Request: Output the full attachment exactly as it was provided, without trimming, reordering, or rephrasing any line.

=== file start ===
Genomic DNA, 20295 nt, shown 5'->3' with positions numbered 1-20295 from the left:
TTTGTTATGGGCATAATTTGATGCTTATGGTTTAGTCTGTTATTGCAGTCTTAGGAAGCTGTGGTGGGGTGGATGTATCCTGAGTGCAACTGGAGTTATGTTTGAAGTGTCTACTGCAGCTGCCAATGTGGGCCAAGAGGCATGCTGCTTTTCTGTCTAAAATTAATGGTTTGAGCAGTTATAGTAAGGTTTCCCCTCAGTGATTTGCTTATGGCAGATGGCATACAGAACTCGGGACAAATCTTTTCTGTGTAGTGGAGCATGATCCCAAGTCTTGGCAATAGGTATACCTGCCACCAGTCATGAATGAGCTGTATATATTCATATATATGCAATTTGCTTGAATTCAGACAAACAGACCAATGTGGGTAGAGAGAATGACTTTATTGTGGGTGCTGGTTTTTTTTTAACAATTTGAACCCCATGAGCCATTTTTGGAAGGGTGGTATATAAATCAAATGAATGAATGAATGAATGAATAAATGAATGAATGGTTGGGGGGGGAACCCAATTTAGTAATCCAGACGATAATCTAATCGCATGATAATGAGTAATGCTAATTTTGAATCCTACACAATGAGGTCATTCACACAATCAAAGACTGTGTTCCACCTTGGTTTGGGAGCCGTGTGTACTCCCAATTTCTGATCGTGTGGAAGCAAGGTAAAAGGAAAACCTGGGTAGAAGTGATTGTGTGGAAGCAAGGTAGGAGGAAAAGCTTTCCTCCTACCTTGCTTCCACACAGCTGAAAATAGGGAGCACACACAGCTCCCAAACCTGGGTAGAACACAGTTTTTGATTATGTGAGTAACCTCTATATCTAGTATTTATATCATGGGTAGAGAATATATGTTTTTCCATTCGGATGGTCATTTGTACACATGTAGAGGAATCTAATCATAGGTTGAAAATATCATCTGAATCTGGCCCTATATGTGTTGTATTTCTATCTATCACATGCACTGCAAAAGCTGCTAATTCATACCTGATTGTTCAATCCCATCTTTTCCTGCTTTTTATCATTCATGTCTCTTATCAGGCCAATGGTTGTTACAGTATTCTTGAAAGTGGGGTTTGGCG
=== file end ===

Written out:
Genomic DNA, 20295 nt, shown 5'->3' with positions numbered 1-20295 from the left:
TTTGTTATGGGCATAATTTGATGCTTATGGTTTAGTCTGTTATTGCAGTCTTAGGAAGCTGTGGTGGGGTGGATGTATCCTGAGTGCAACTGGAGTTATGTTTGAAGTGTCTACTGCAGCTGCCAATGTGGGCCAAGAGGCATGCTGCTTTTCTGTCTAAAATTAATGGTTTGAGCAGTTATAGTAAGGTTTCCCCTCAGTGATTTGCTTATGGCAGATGGCATACAGAACTCGGGACAAATCTTTTCTGTGTAGTGGAGCATGATCCCAAGTCTTGGCAATAGGTATACCTGCCACCAGTCATGAATGAGCTGTATATATTCATATATATGCAATTTGCTTGAATTCAGACAAACAGACCAATGTGGGTAGAGAGAATGACTTTATTGTGGGTGCTGGTTTTTTTTTAACAATTTGAACCCCATGAGCCATTTTTGGAAGGGTGGTATATAAATCAAATGAATGAATGAATGAATGAATAAATGAATGAATGGTTGGGGGGGGAACCCAATTTAGTAATCCAGACGATAATCTAATCGCATGATAATGAGTAATGCTAATTTTGAATCCTACACAATGAGGTCATTCACACAATCAAAGACTGTGTTCCACCTTGGTTTGGGAGCCGTGTGTACTCCCAATTTCTGATCGTGTGGAAGCAAGGTAAAAGGAAAACCTGGGTAGAAGTGATTGTGTGGAAGCAAGGTAGGAGGAAAAGCTTTCCTCCTACCTTGCTTCCACACAGCTGAAAATAGGGAGCACACACAGCTCCCAAACCTGGGTAGAACACAGTTTTTGATTATGTGAGTAACCTCTATATCTAGTATTTATATCATGGGTAGAGAATATATGTTTTTCCATTCGGATGGTCATTTGTACACATGTAGAGGAATCTAATCATAGGTTGAAAATATCATCTGAATCTGGCCCTATATGTGTTGTATTTCTATCTATCACATGCACTGCAAAAGCTGCTAATTCATACCTGATTGTTCAATCCCATCTTTTCCTGCTTTTTATCATTCATGTCTCTTATCAGGCCAATGGTTGTTACAGTATTCTTGAAAGTGGGGTTTGGCG